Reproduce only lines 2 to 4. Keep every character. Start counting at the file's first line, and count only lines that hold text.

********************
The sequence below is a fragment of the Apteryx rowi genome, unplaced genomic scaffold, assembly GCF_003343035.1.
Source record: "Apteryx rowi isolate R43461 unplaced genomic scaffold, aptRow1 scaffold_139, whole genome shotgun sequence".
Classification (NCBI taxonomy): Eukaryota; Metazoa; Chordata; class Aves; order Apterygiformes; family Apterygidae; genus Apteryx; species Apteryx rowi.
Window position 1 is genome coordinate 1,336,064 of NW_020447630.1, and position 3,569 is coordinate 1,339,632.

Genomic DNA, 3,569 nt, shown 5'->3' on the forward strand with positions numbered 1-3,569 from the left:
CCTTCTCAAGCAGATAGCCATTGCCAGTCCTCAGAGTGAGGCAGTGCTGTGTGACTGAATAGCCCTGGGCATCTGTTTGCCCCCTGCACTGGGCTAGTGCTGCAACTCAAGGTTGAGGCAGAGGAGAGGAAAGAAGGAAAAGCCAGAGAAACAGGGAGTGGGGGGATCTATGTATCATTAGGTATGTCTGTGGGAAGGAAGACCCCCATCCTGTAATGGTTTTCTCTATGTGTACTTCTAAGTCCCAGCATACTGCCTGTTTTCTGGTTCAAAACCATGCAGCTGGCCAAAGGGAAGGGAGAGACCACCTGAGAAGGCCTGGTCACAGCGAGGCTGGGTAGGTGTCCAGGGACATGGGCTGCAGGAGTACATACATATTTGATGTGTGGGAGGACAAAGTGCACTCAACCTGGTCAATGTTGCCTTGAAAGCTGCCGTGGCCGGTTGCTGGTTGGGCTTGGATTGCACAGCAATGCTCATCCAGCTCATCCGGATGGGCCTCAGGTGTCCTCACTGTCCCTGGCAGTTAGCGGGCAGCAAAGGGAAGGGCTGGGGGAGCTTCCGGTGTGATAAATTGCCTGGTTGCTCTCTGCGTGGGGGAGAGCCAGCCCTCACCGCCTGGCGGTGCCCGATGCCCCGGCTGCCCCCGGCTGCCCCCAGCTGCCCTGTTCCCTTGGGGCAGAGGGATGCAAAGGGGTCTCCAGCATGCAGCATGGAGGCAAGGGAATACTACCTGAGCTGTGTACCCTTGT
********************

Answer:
Source record: "Apteryx rowi isolate R43461 unplaced genomic scaffold, aptRow1 scaffold_139, whole genome shotgun sequence".
Classification (NCBI taxonomy): Eukaryota; Metazoa; Chordata; class Aves; order Apterygiformes; family Apterygidae; genus Apteryx; species Apteryx rowi.
Window position 1 is genome coordinate 1,336,064 of NW_020447630.1, and position 3,569 is coordinate 1,339,632.